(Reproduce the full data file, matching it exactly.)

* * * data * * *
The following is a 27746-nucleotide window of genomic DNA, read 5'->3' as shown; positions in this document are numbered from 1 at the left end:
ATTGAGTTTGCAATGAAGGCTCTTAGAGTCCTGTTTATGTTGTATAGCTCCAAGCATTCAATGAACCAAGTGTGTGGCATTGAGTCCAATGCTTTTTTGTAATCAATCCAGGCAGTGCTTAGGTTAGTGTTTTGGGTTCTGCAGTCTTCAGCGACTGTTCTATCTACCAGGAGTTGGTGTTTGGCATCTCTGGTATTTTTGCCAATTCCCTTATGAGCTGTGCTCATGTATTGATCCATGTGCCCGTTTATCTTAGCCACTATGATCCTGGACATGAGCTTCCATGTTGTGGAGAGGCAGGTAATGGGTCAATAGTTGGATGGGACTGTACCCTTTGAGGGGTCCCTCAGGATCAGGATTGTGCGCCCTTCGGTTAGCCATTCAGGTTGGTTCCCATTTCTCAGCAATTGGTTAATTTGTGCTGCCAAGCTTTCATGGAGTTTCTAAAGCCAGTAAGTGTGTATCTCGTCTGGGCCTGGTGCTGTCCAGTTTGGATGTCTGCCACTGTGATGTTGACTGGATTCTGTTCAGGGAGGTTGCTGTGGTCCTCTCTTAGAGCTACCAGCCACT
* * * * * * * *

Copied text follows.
The following is a 27746-nucleotide window of genomic DNA, read 5'->3' as shown; positions in this document are numbered from 1 at the left end:
ATTGAGTTTGCAATGAAGGCTCTTAGAGTCCTGTTTATGTTGTATAGCTCCAAGCATTCAATGAACCAAGTGTGTGGCATTGAGTCCAATGCTTTTTTGTAATCAATCCAGGCAGTGCTTAGGTTAGTGTTTTGGGTTCTGCAGTCTTCAGCGACTGTTCTATCTACCAGGAGTTGGTGTTTGGCATCTCTGGTATTTTTGCCAATTCCCTTATGAGCTGTGCTCATGTATTGATCCATGTGCCCGTTTATCTTAGCCACTATGATCCTGGACATGAGCTTCCATGTTGTGGAGAGGCAGGTAATGGGTCAATAGTTGGATGGGACTGTACCCTTTGAGGGGTCCCTCAGGATCAGGATTGTGCGCCCTTCGGTTAGCCATTCAGGTTGGTTCCCATTTCTCAGCAATTGGTTAATTTGTGCTGCCAAGCTTTCATGGAGTTTCTAAAGCCAGTAAGTGTGTATCTCGTCTGGGCCTGGTGCTGTCCAGTTTGGATGTCTGCCACTGTGATGTTGACTGGATTCTGTTCAGGGAGGTTGCTGTGGTCCTCTCTTAGAGCTACCAGCCACT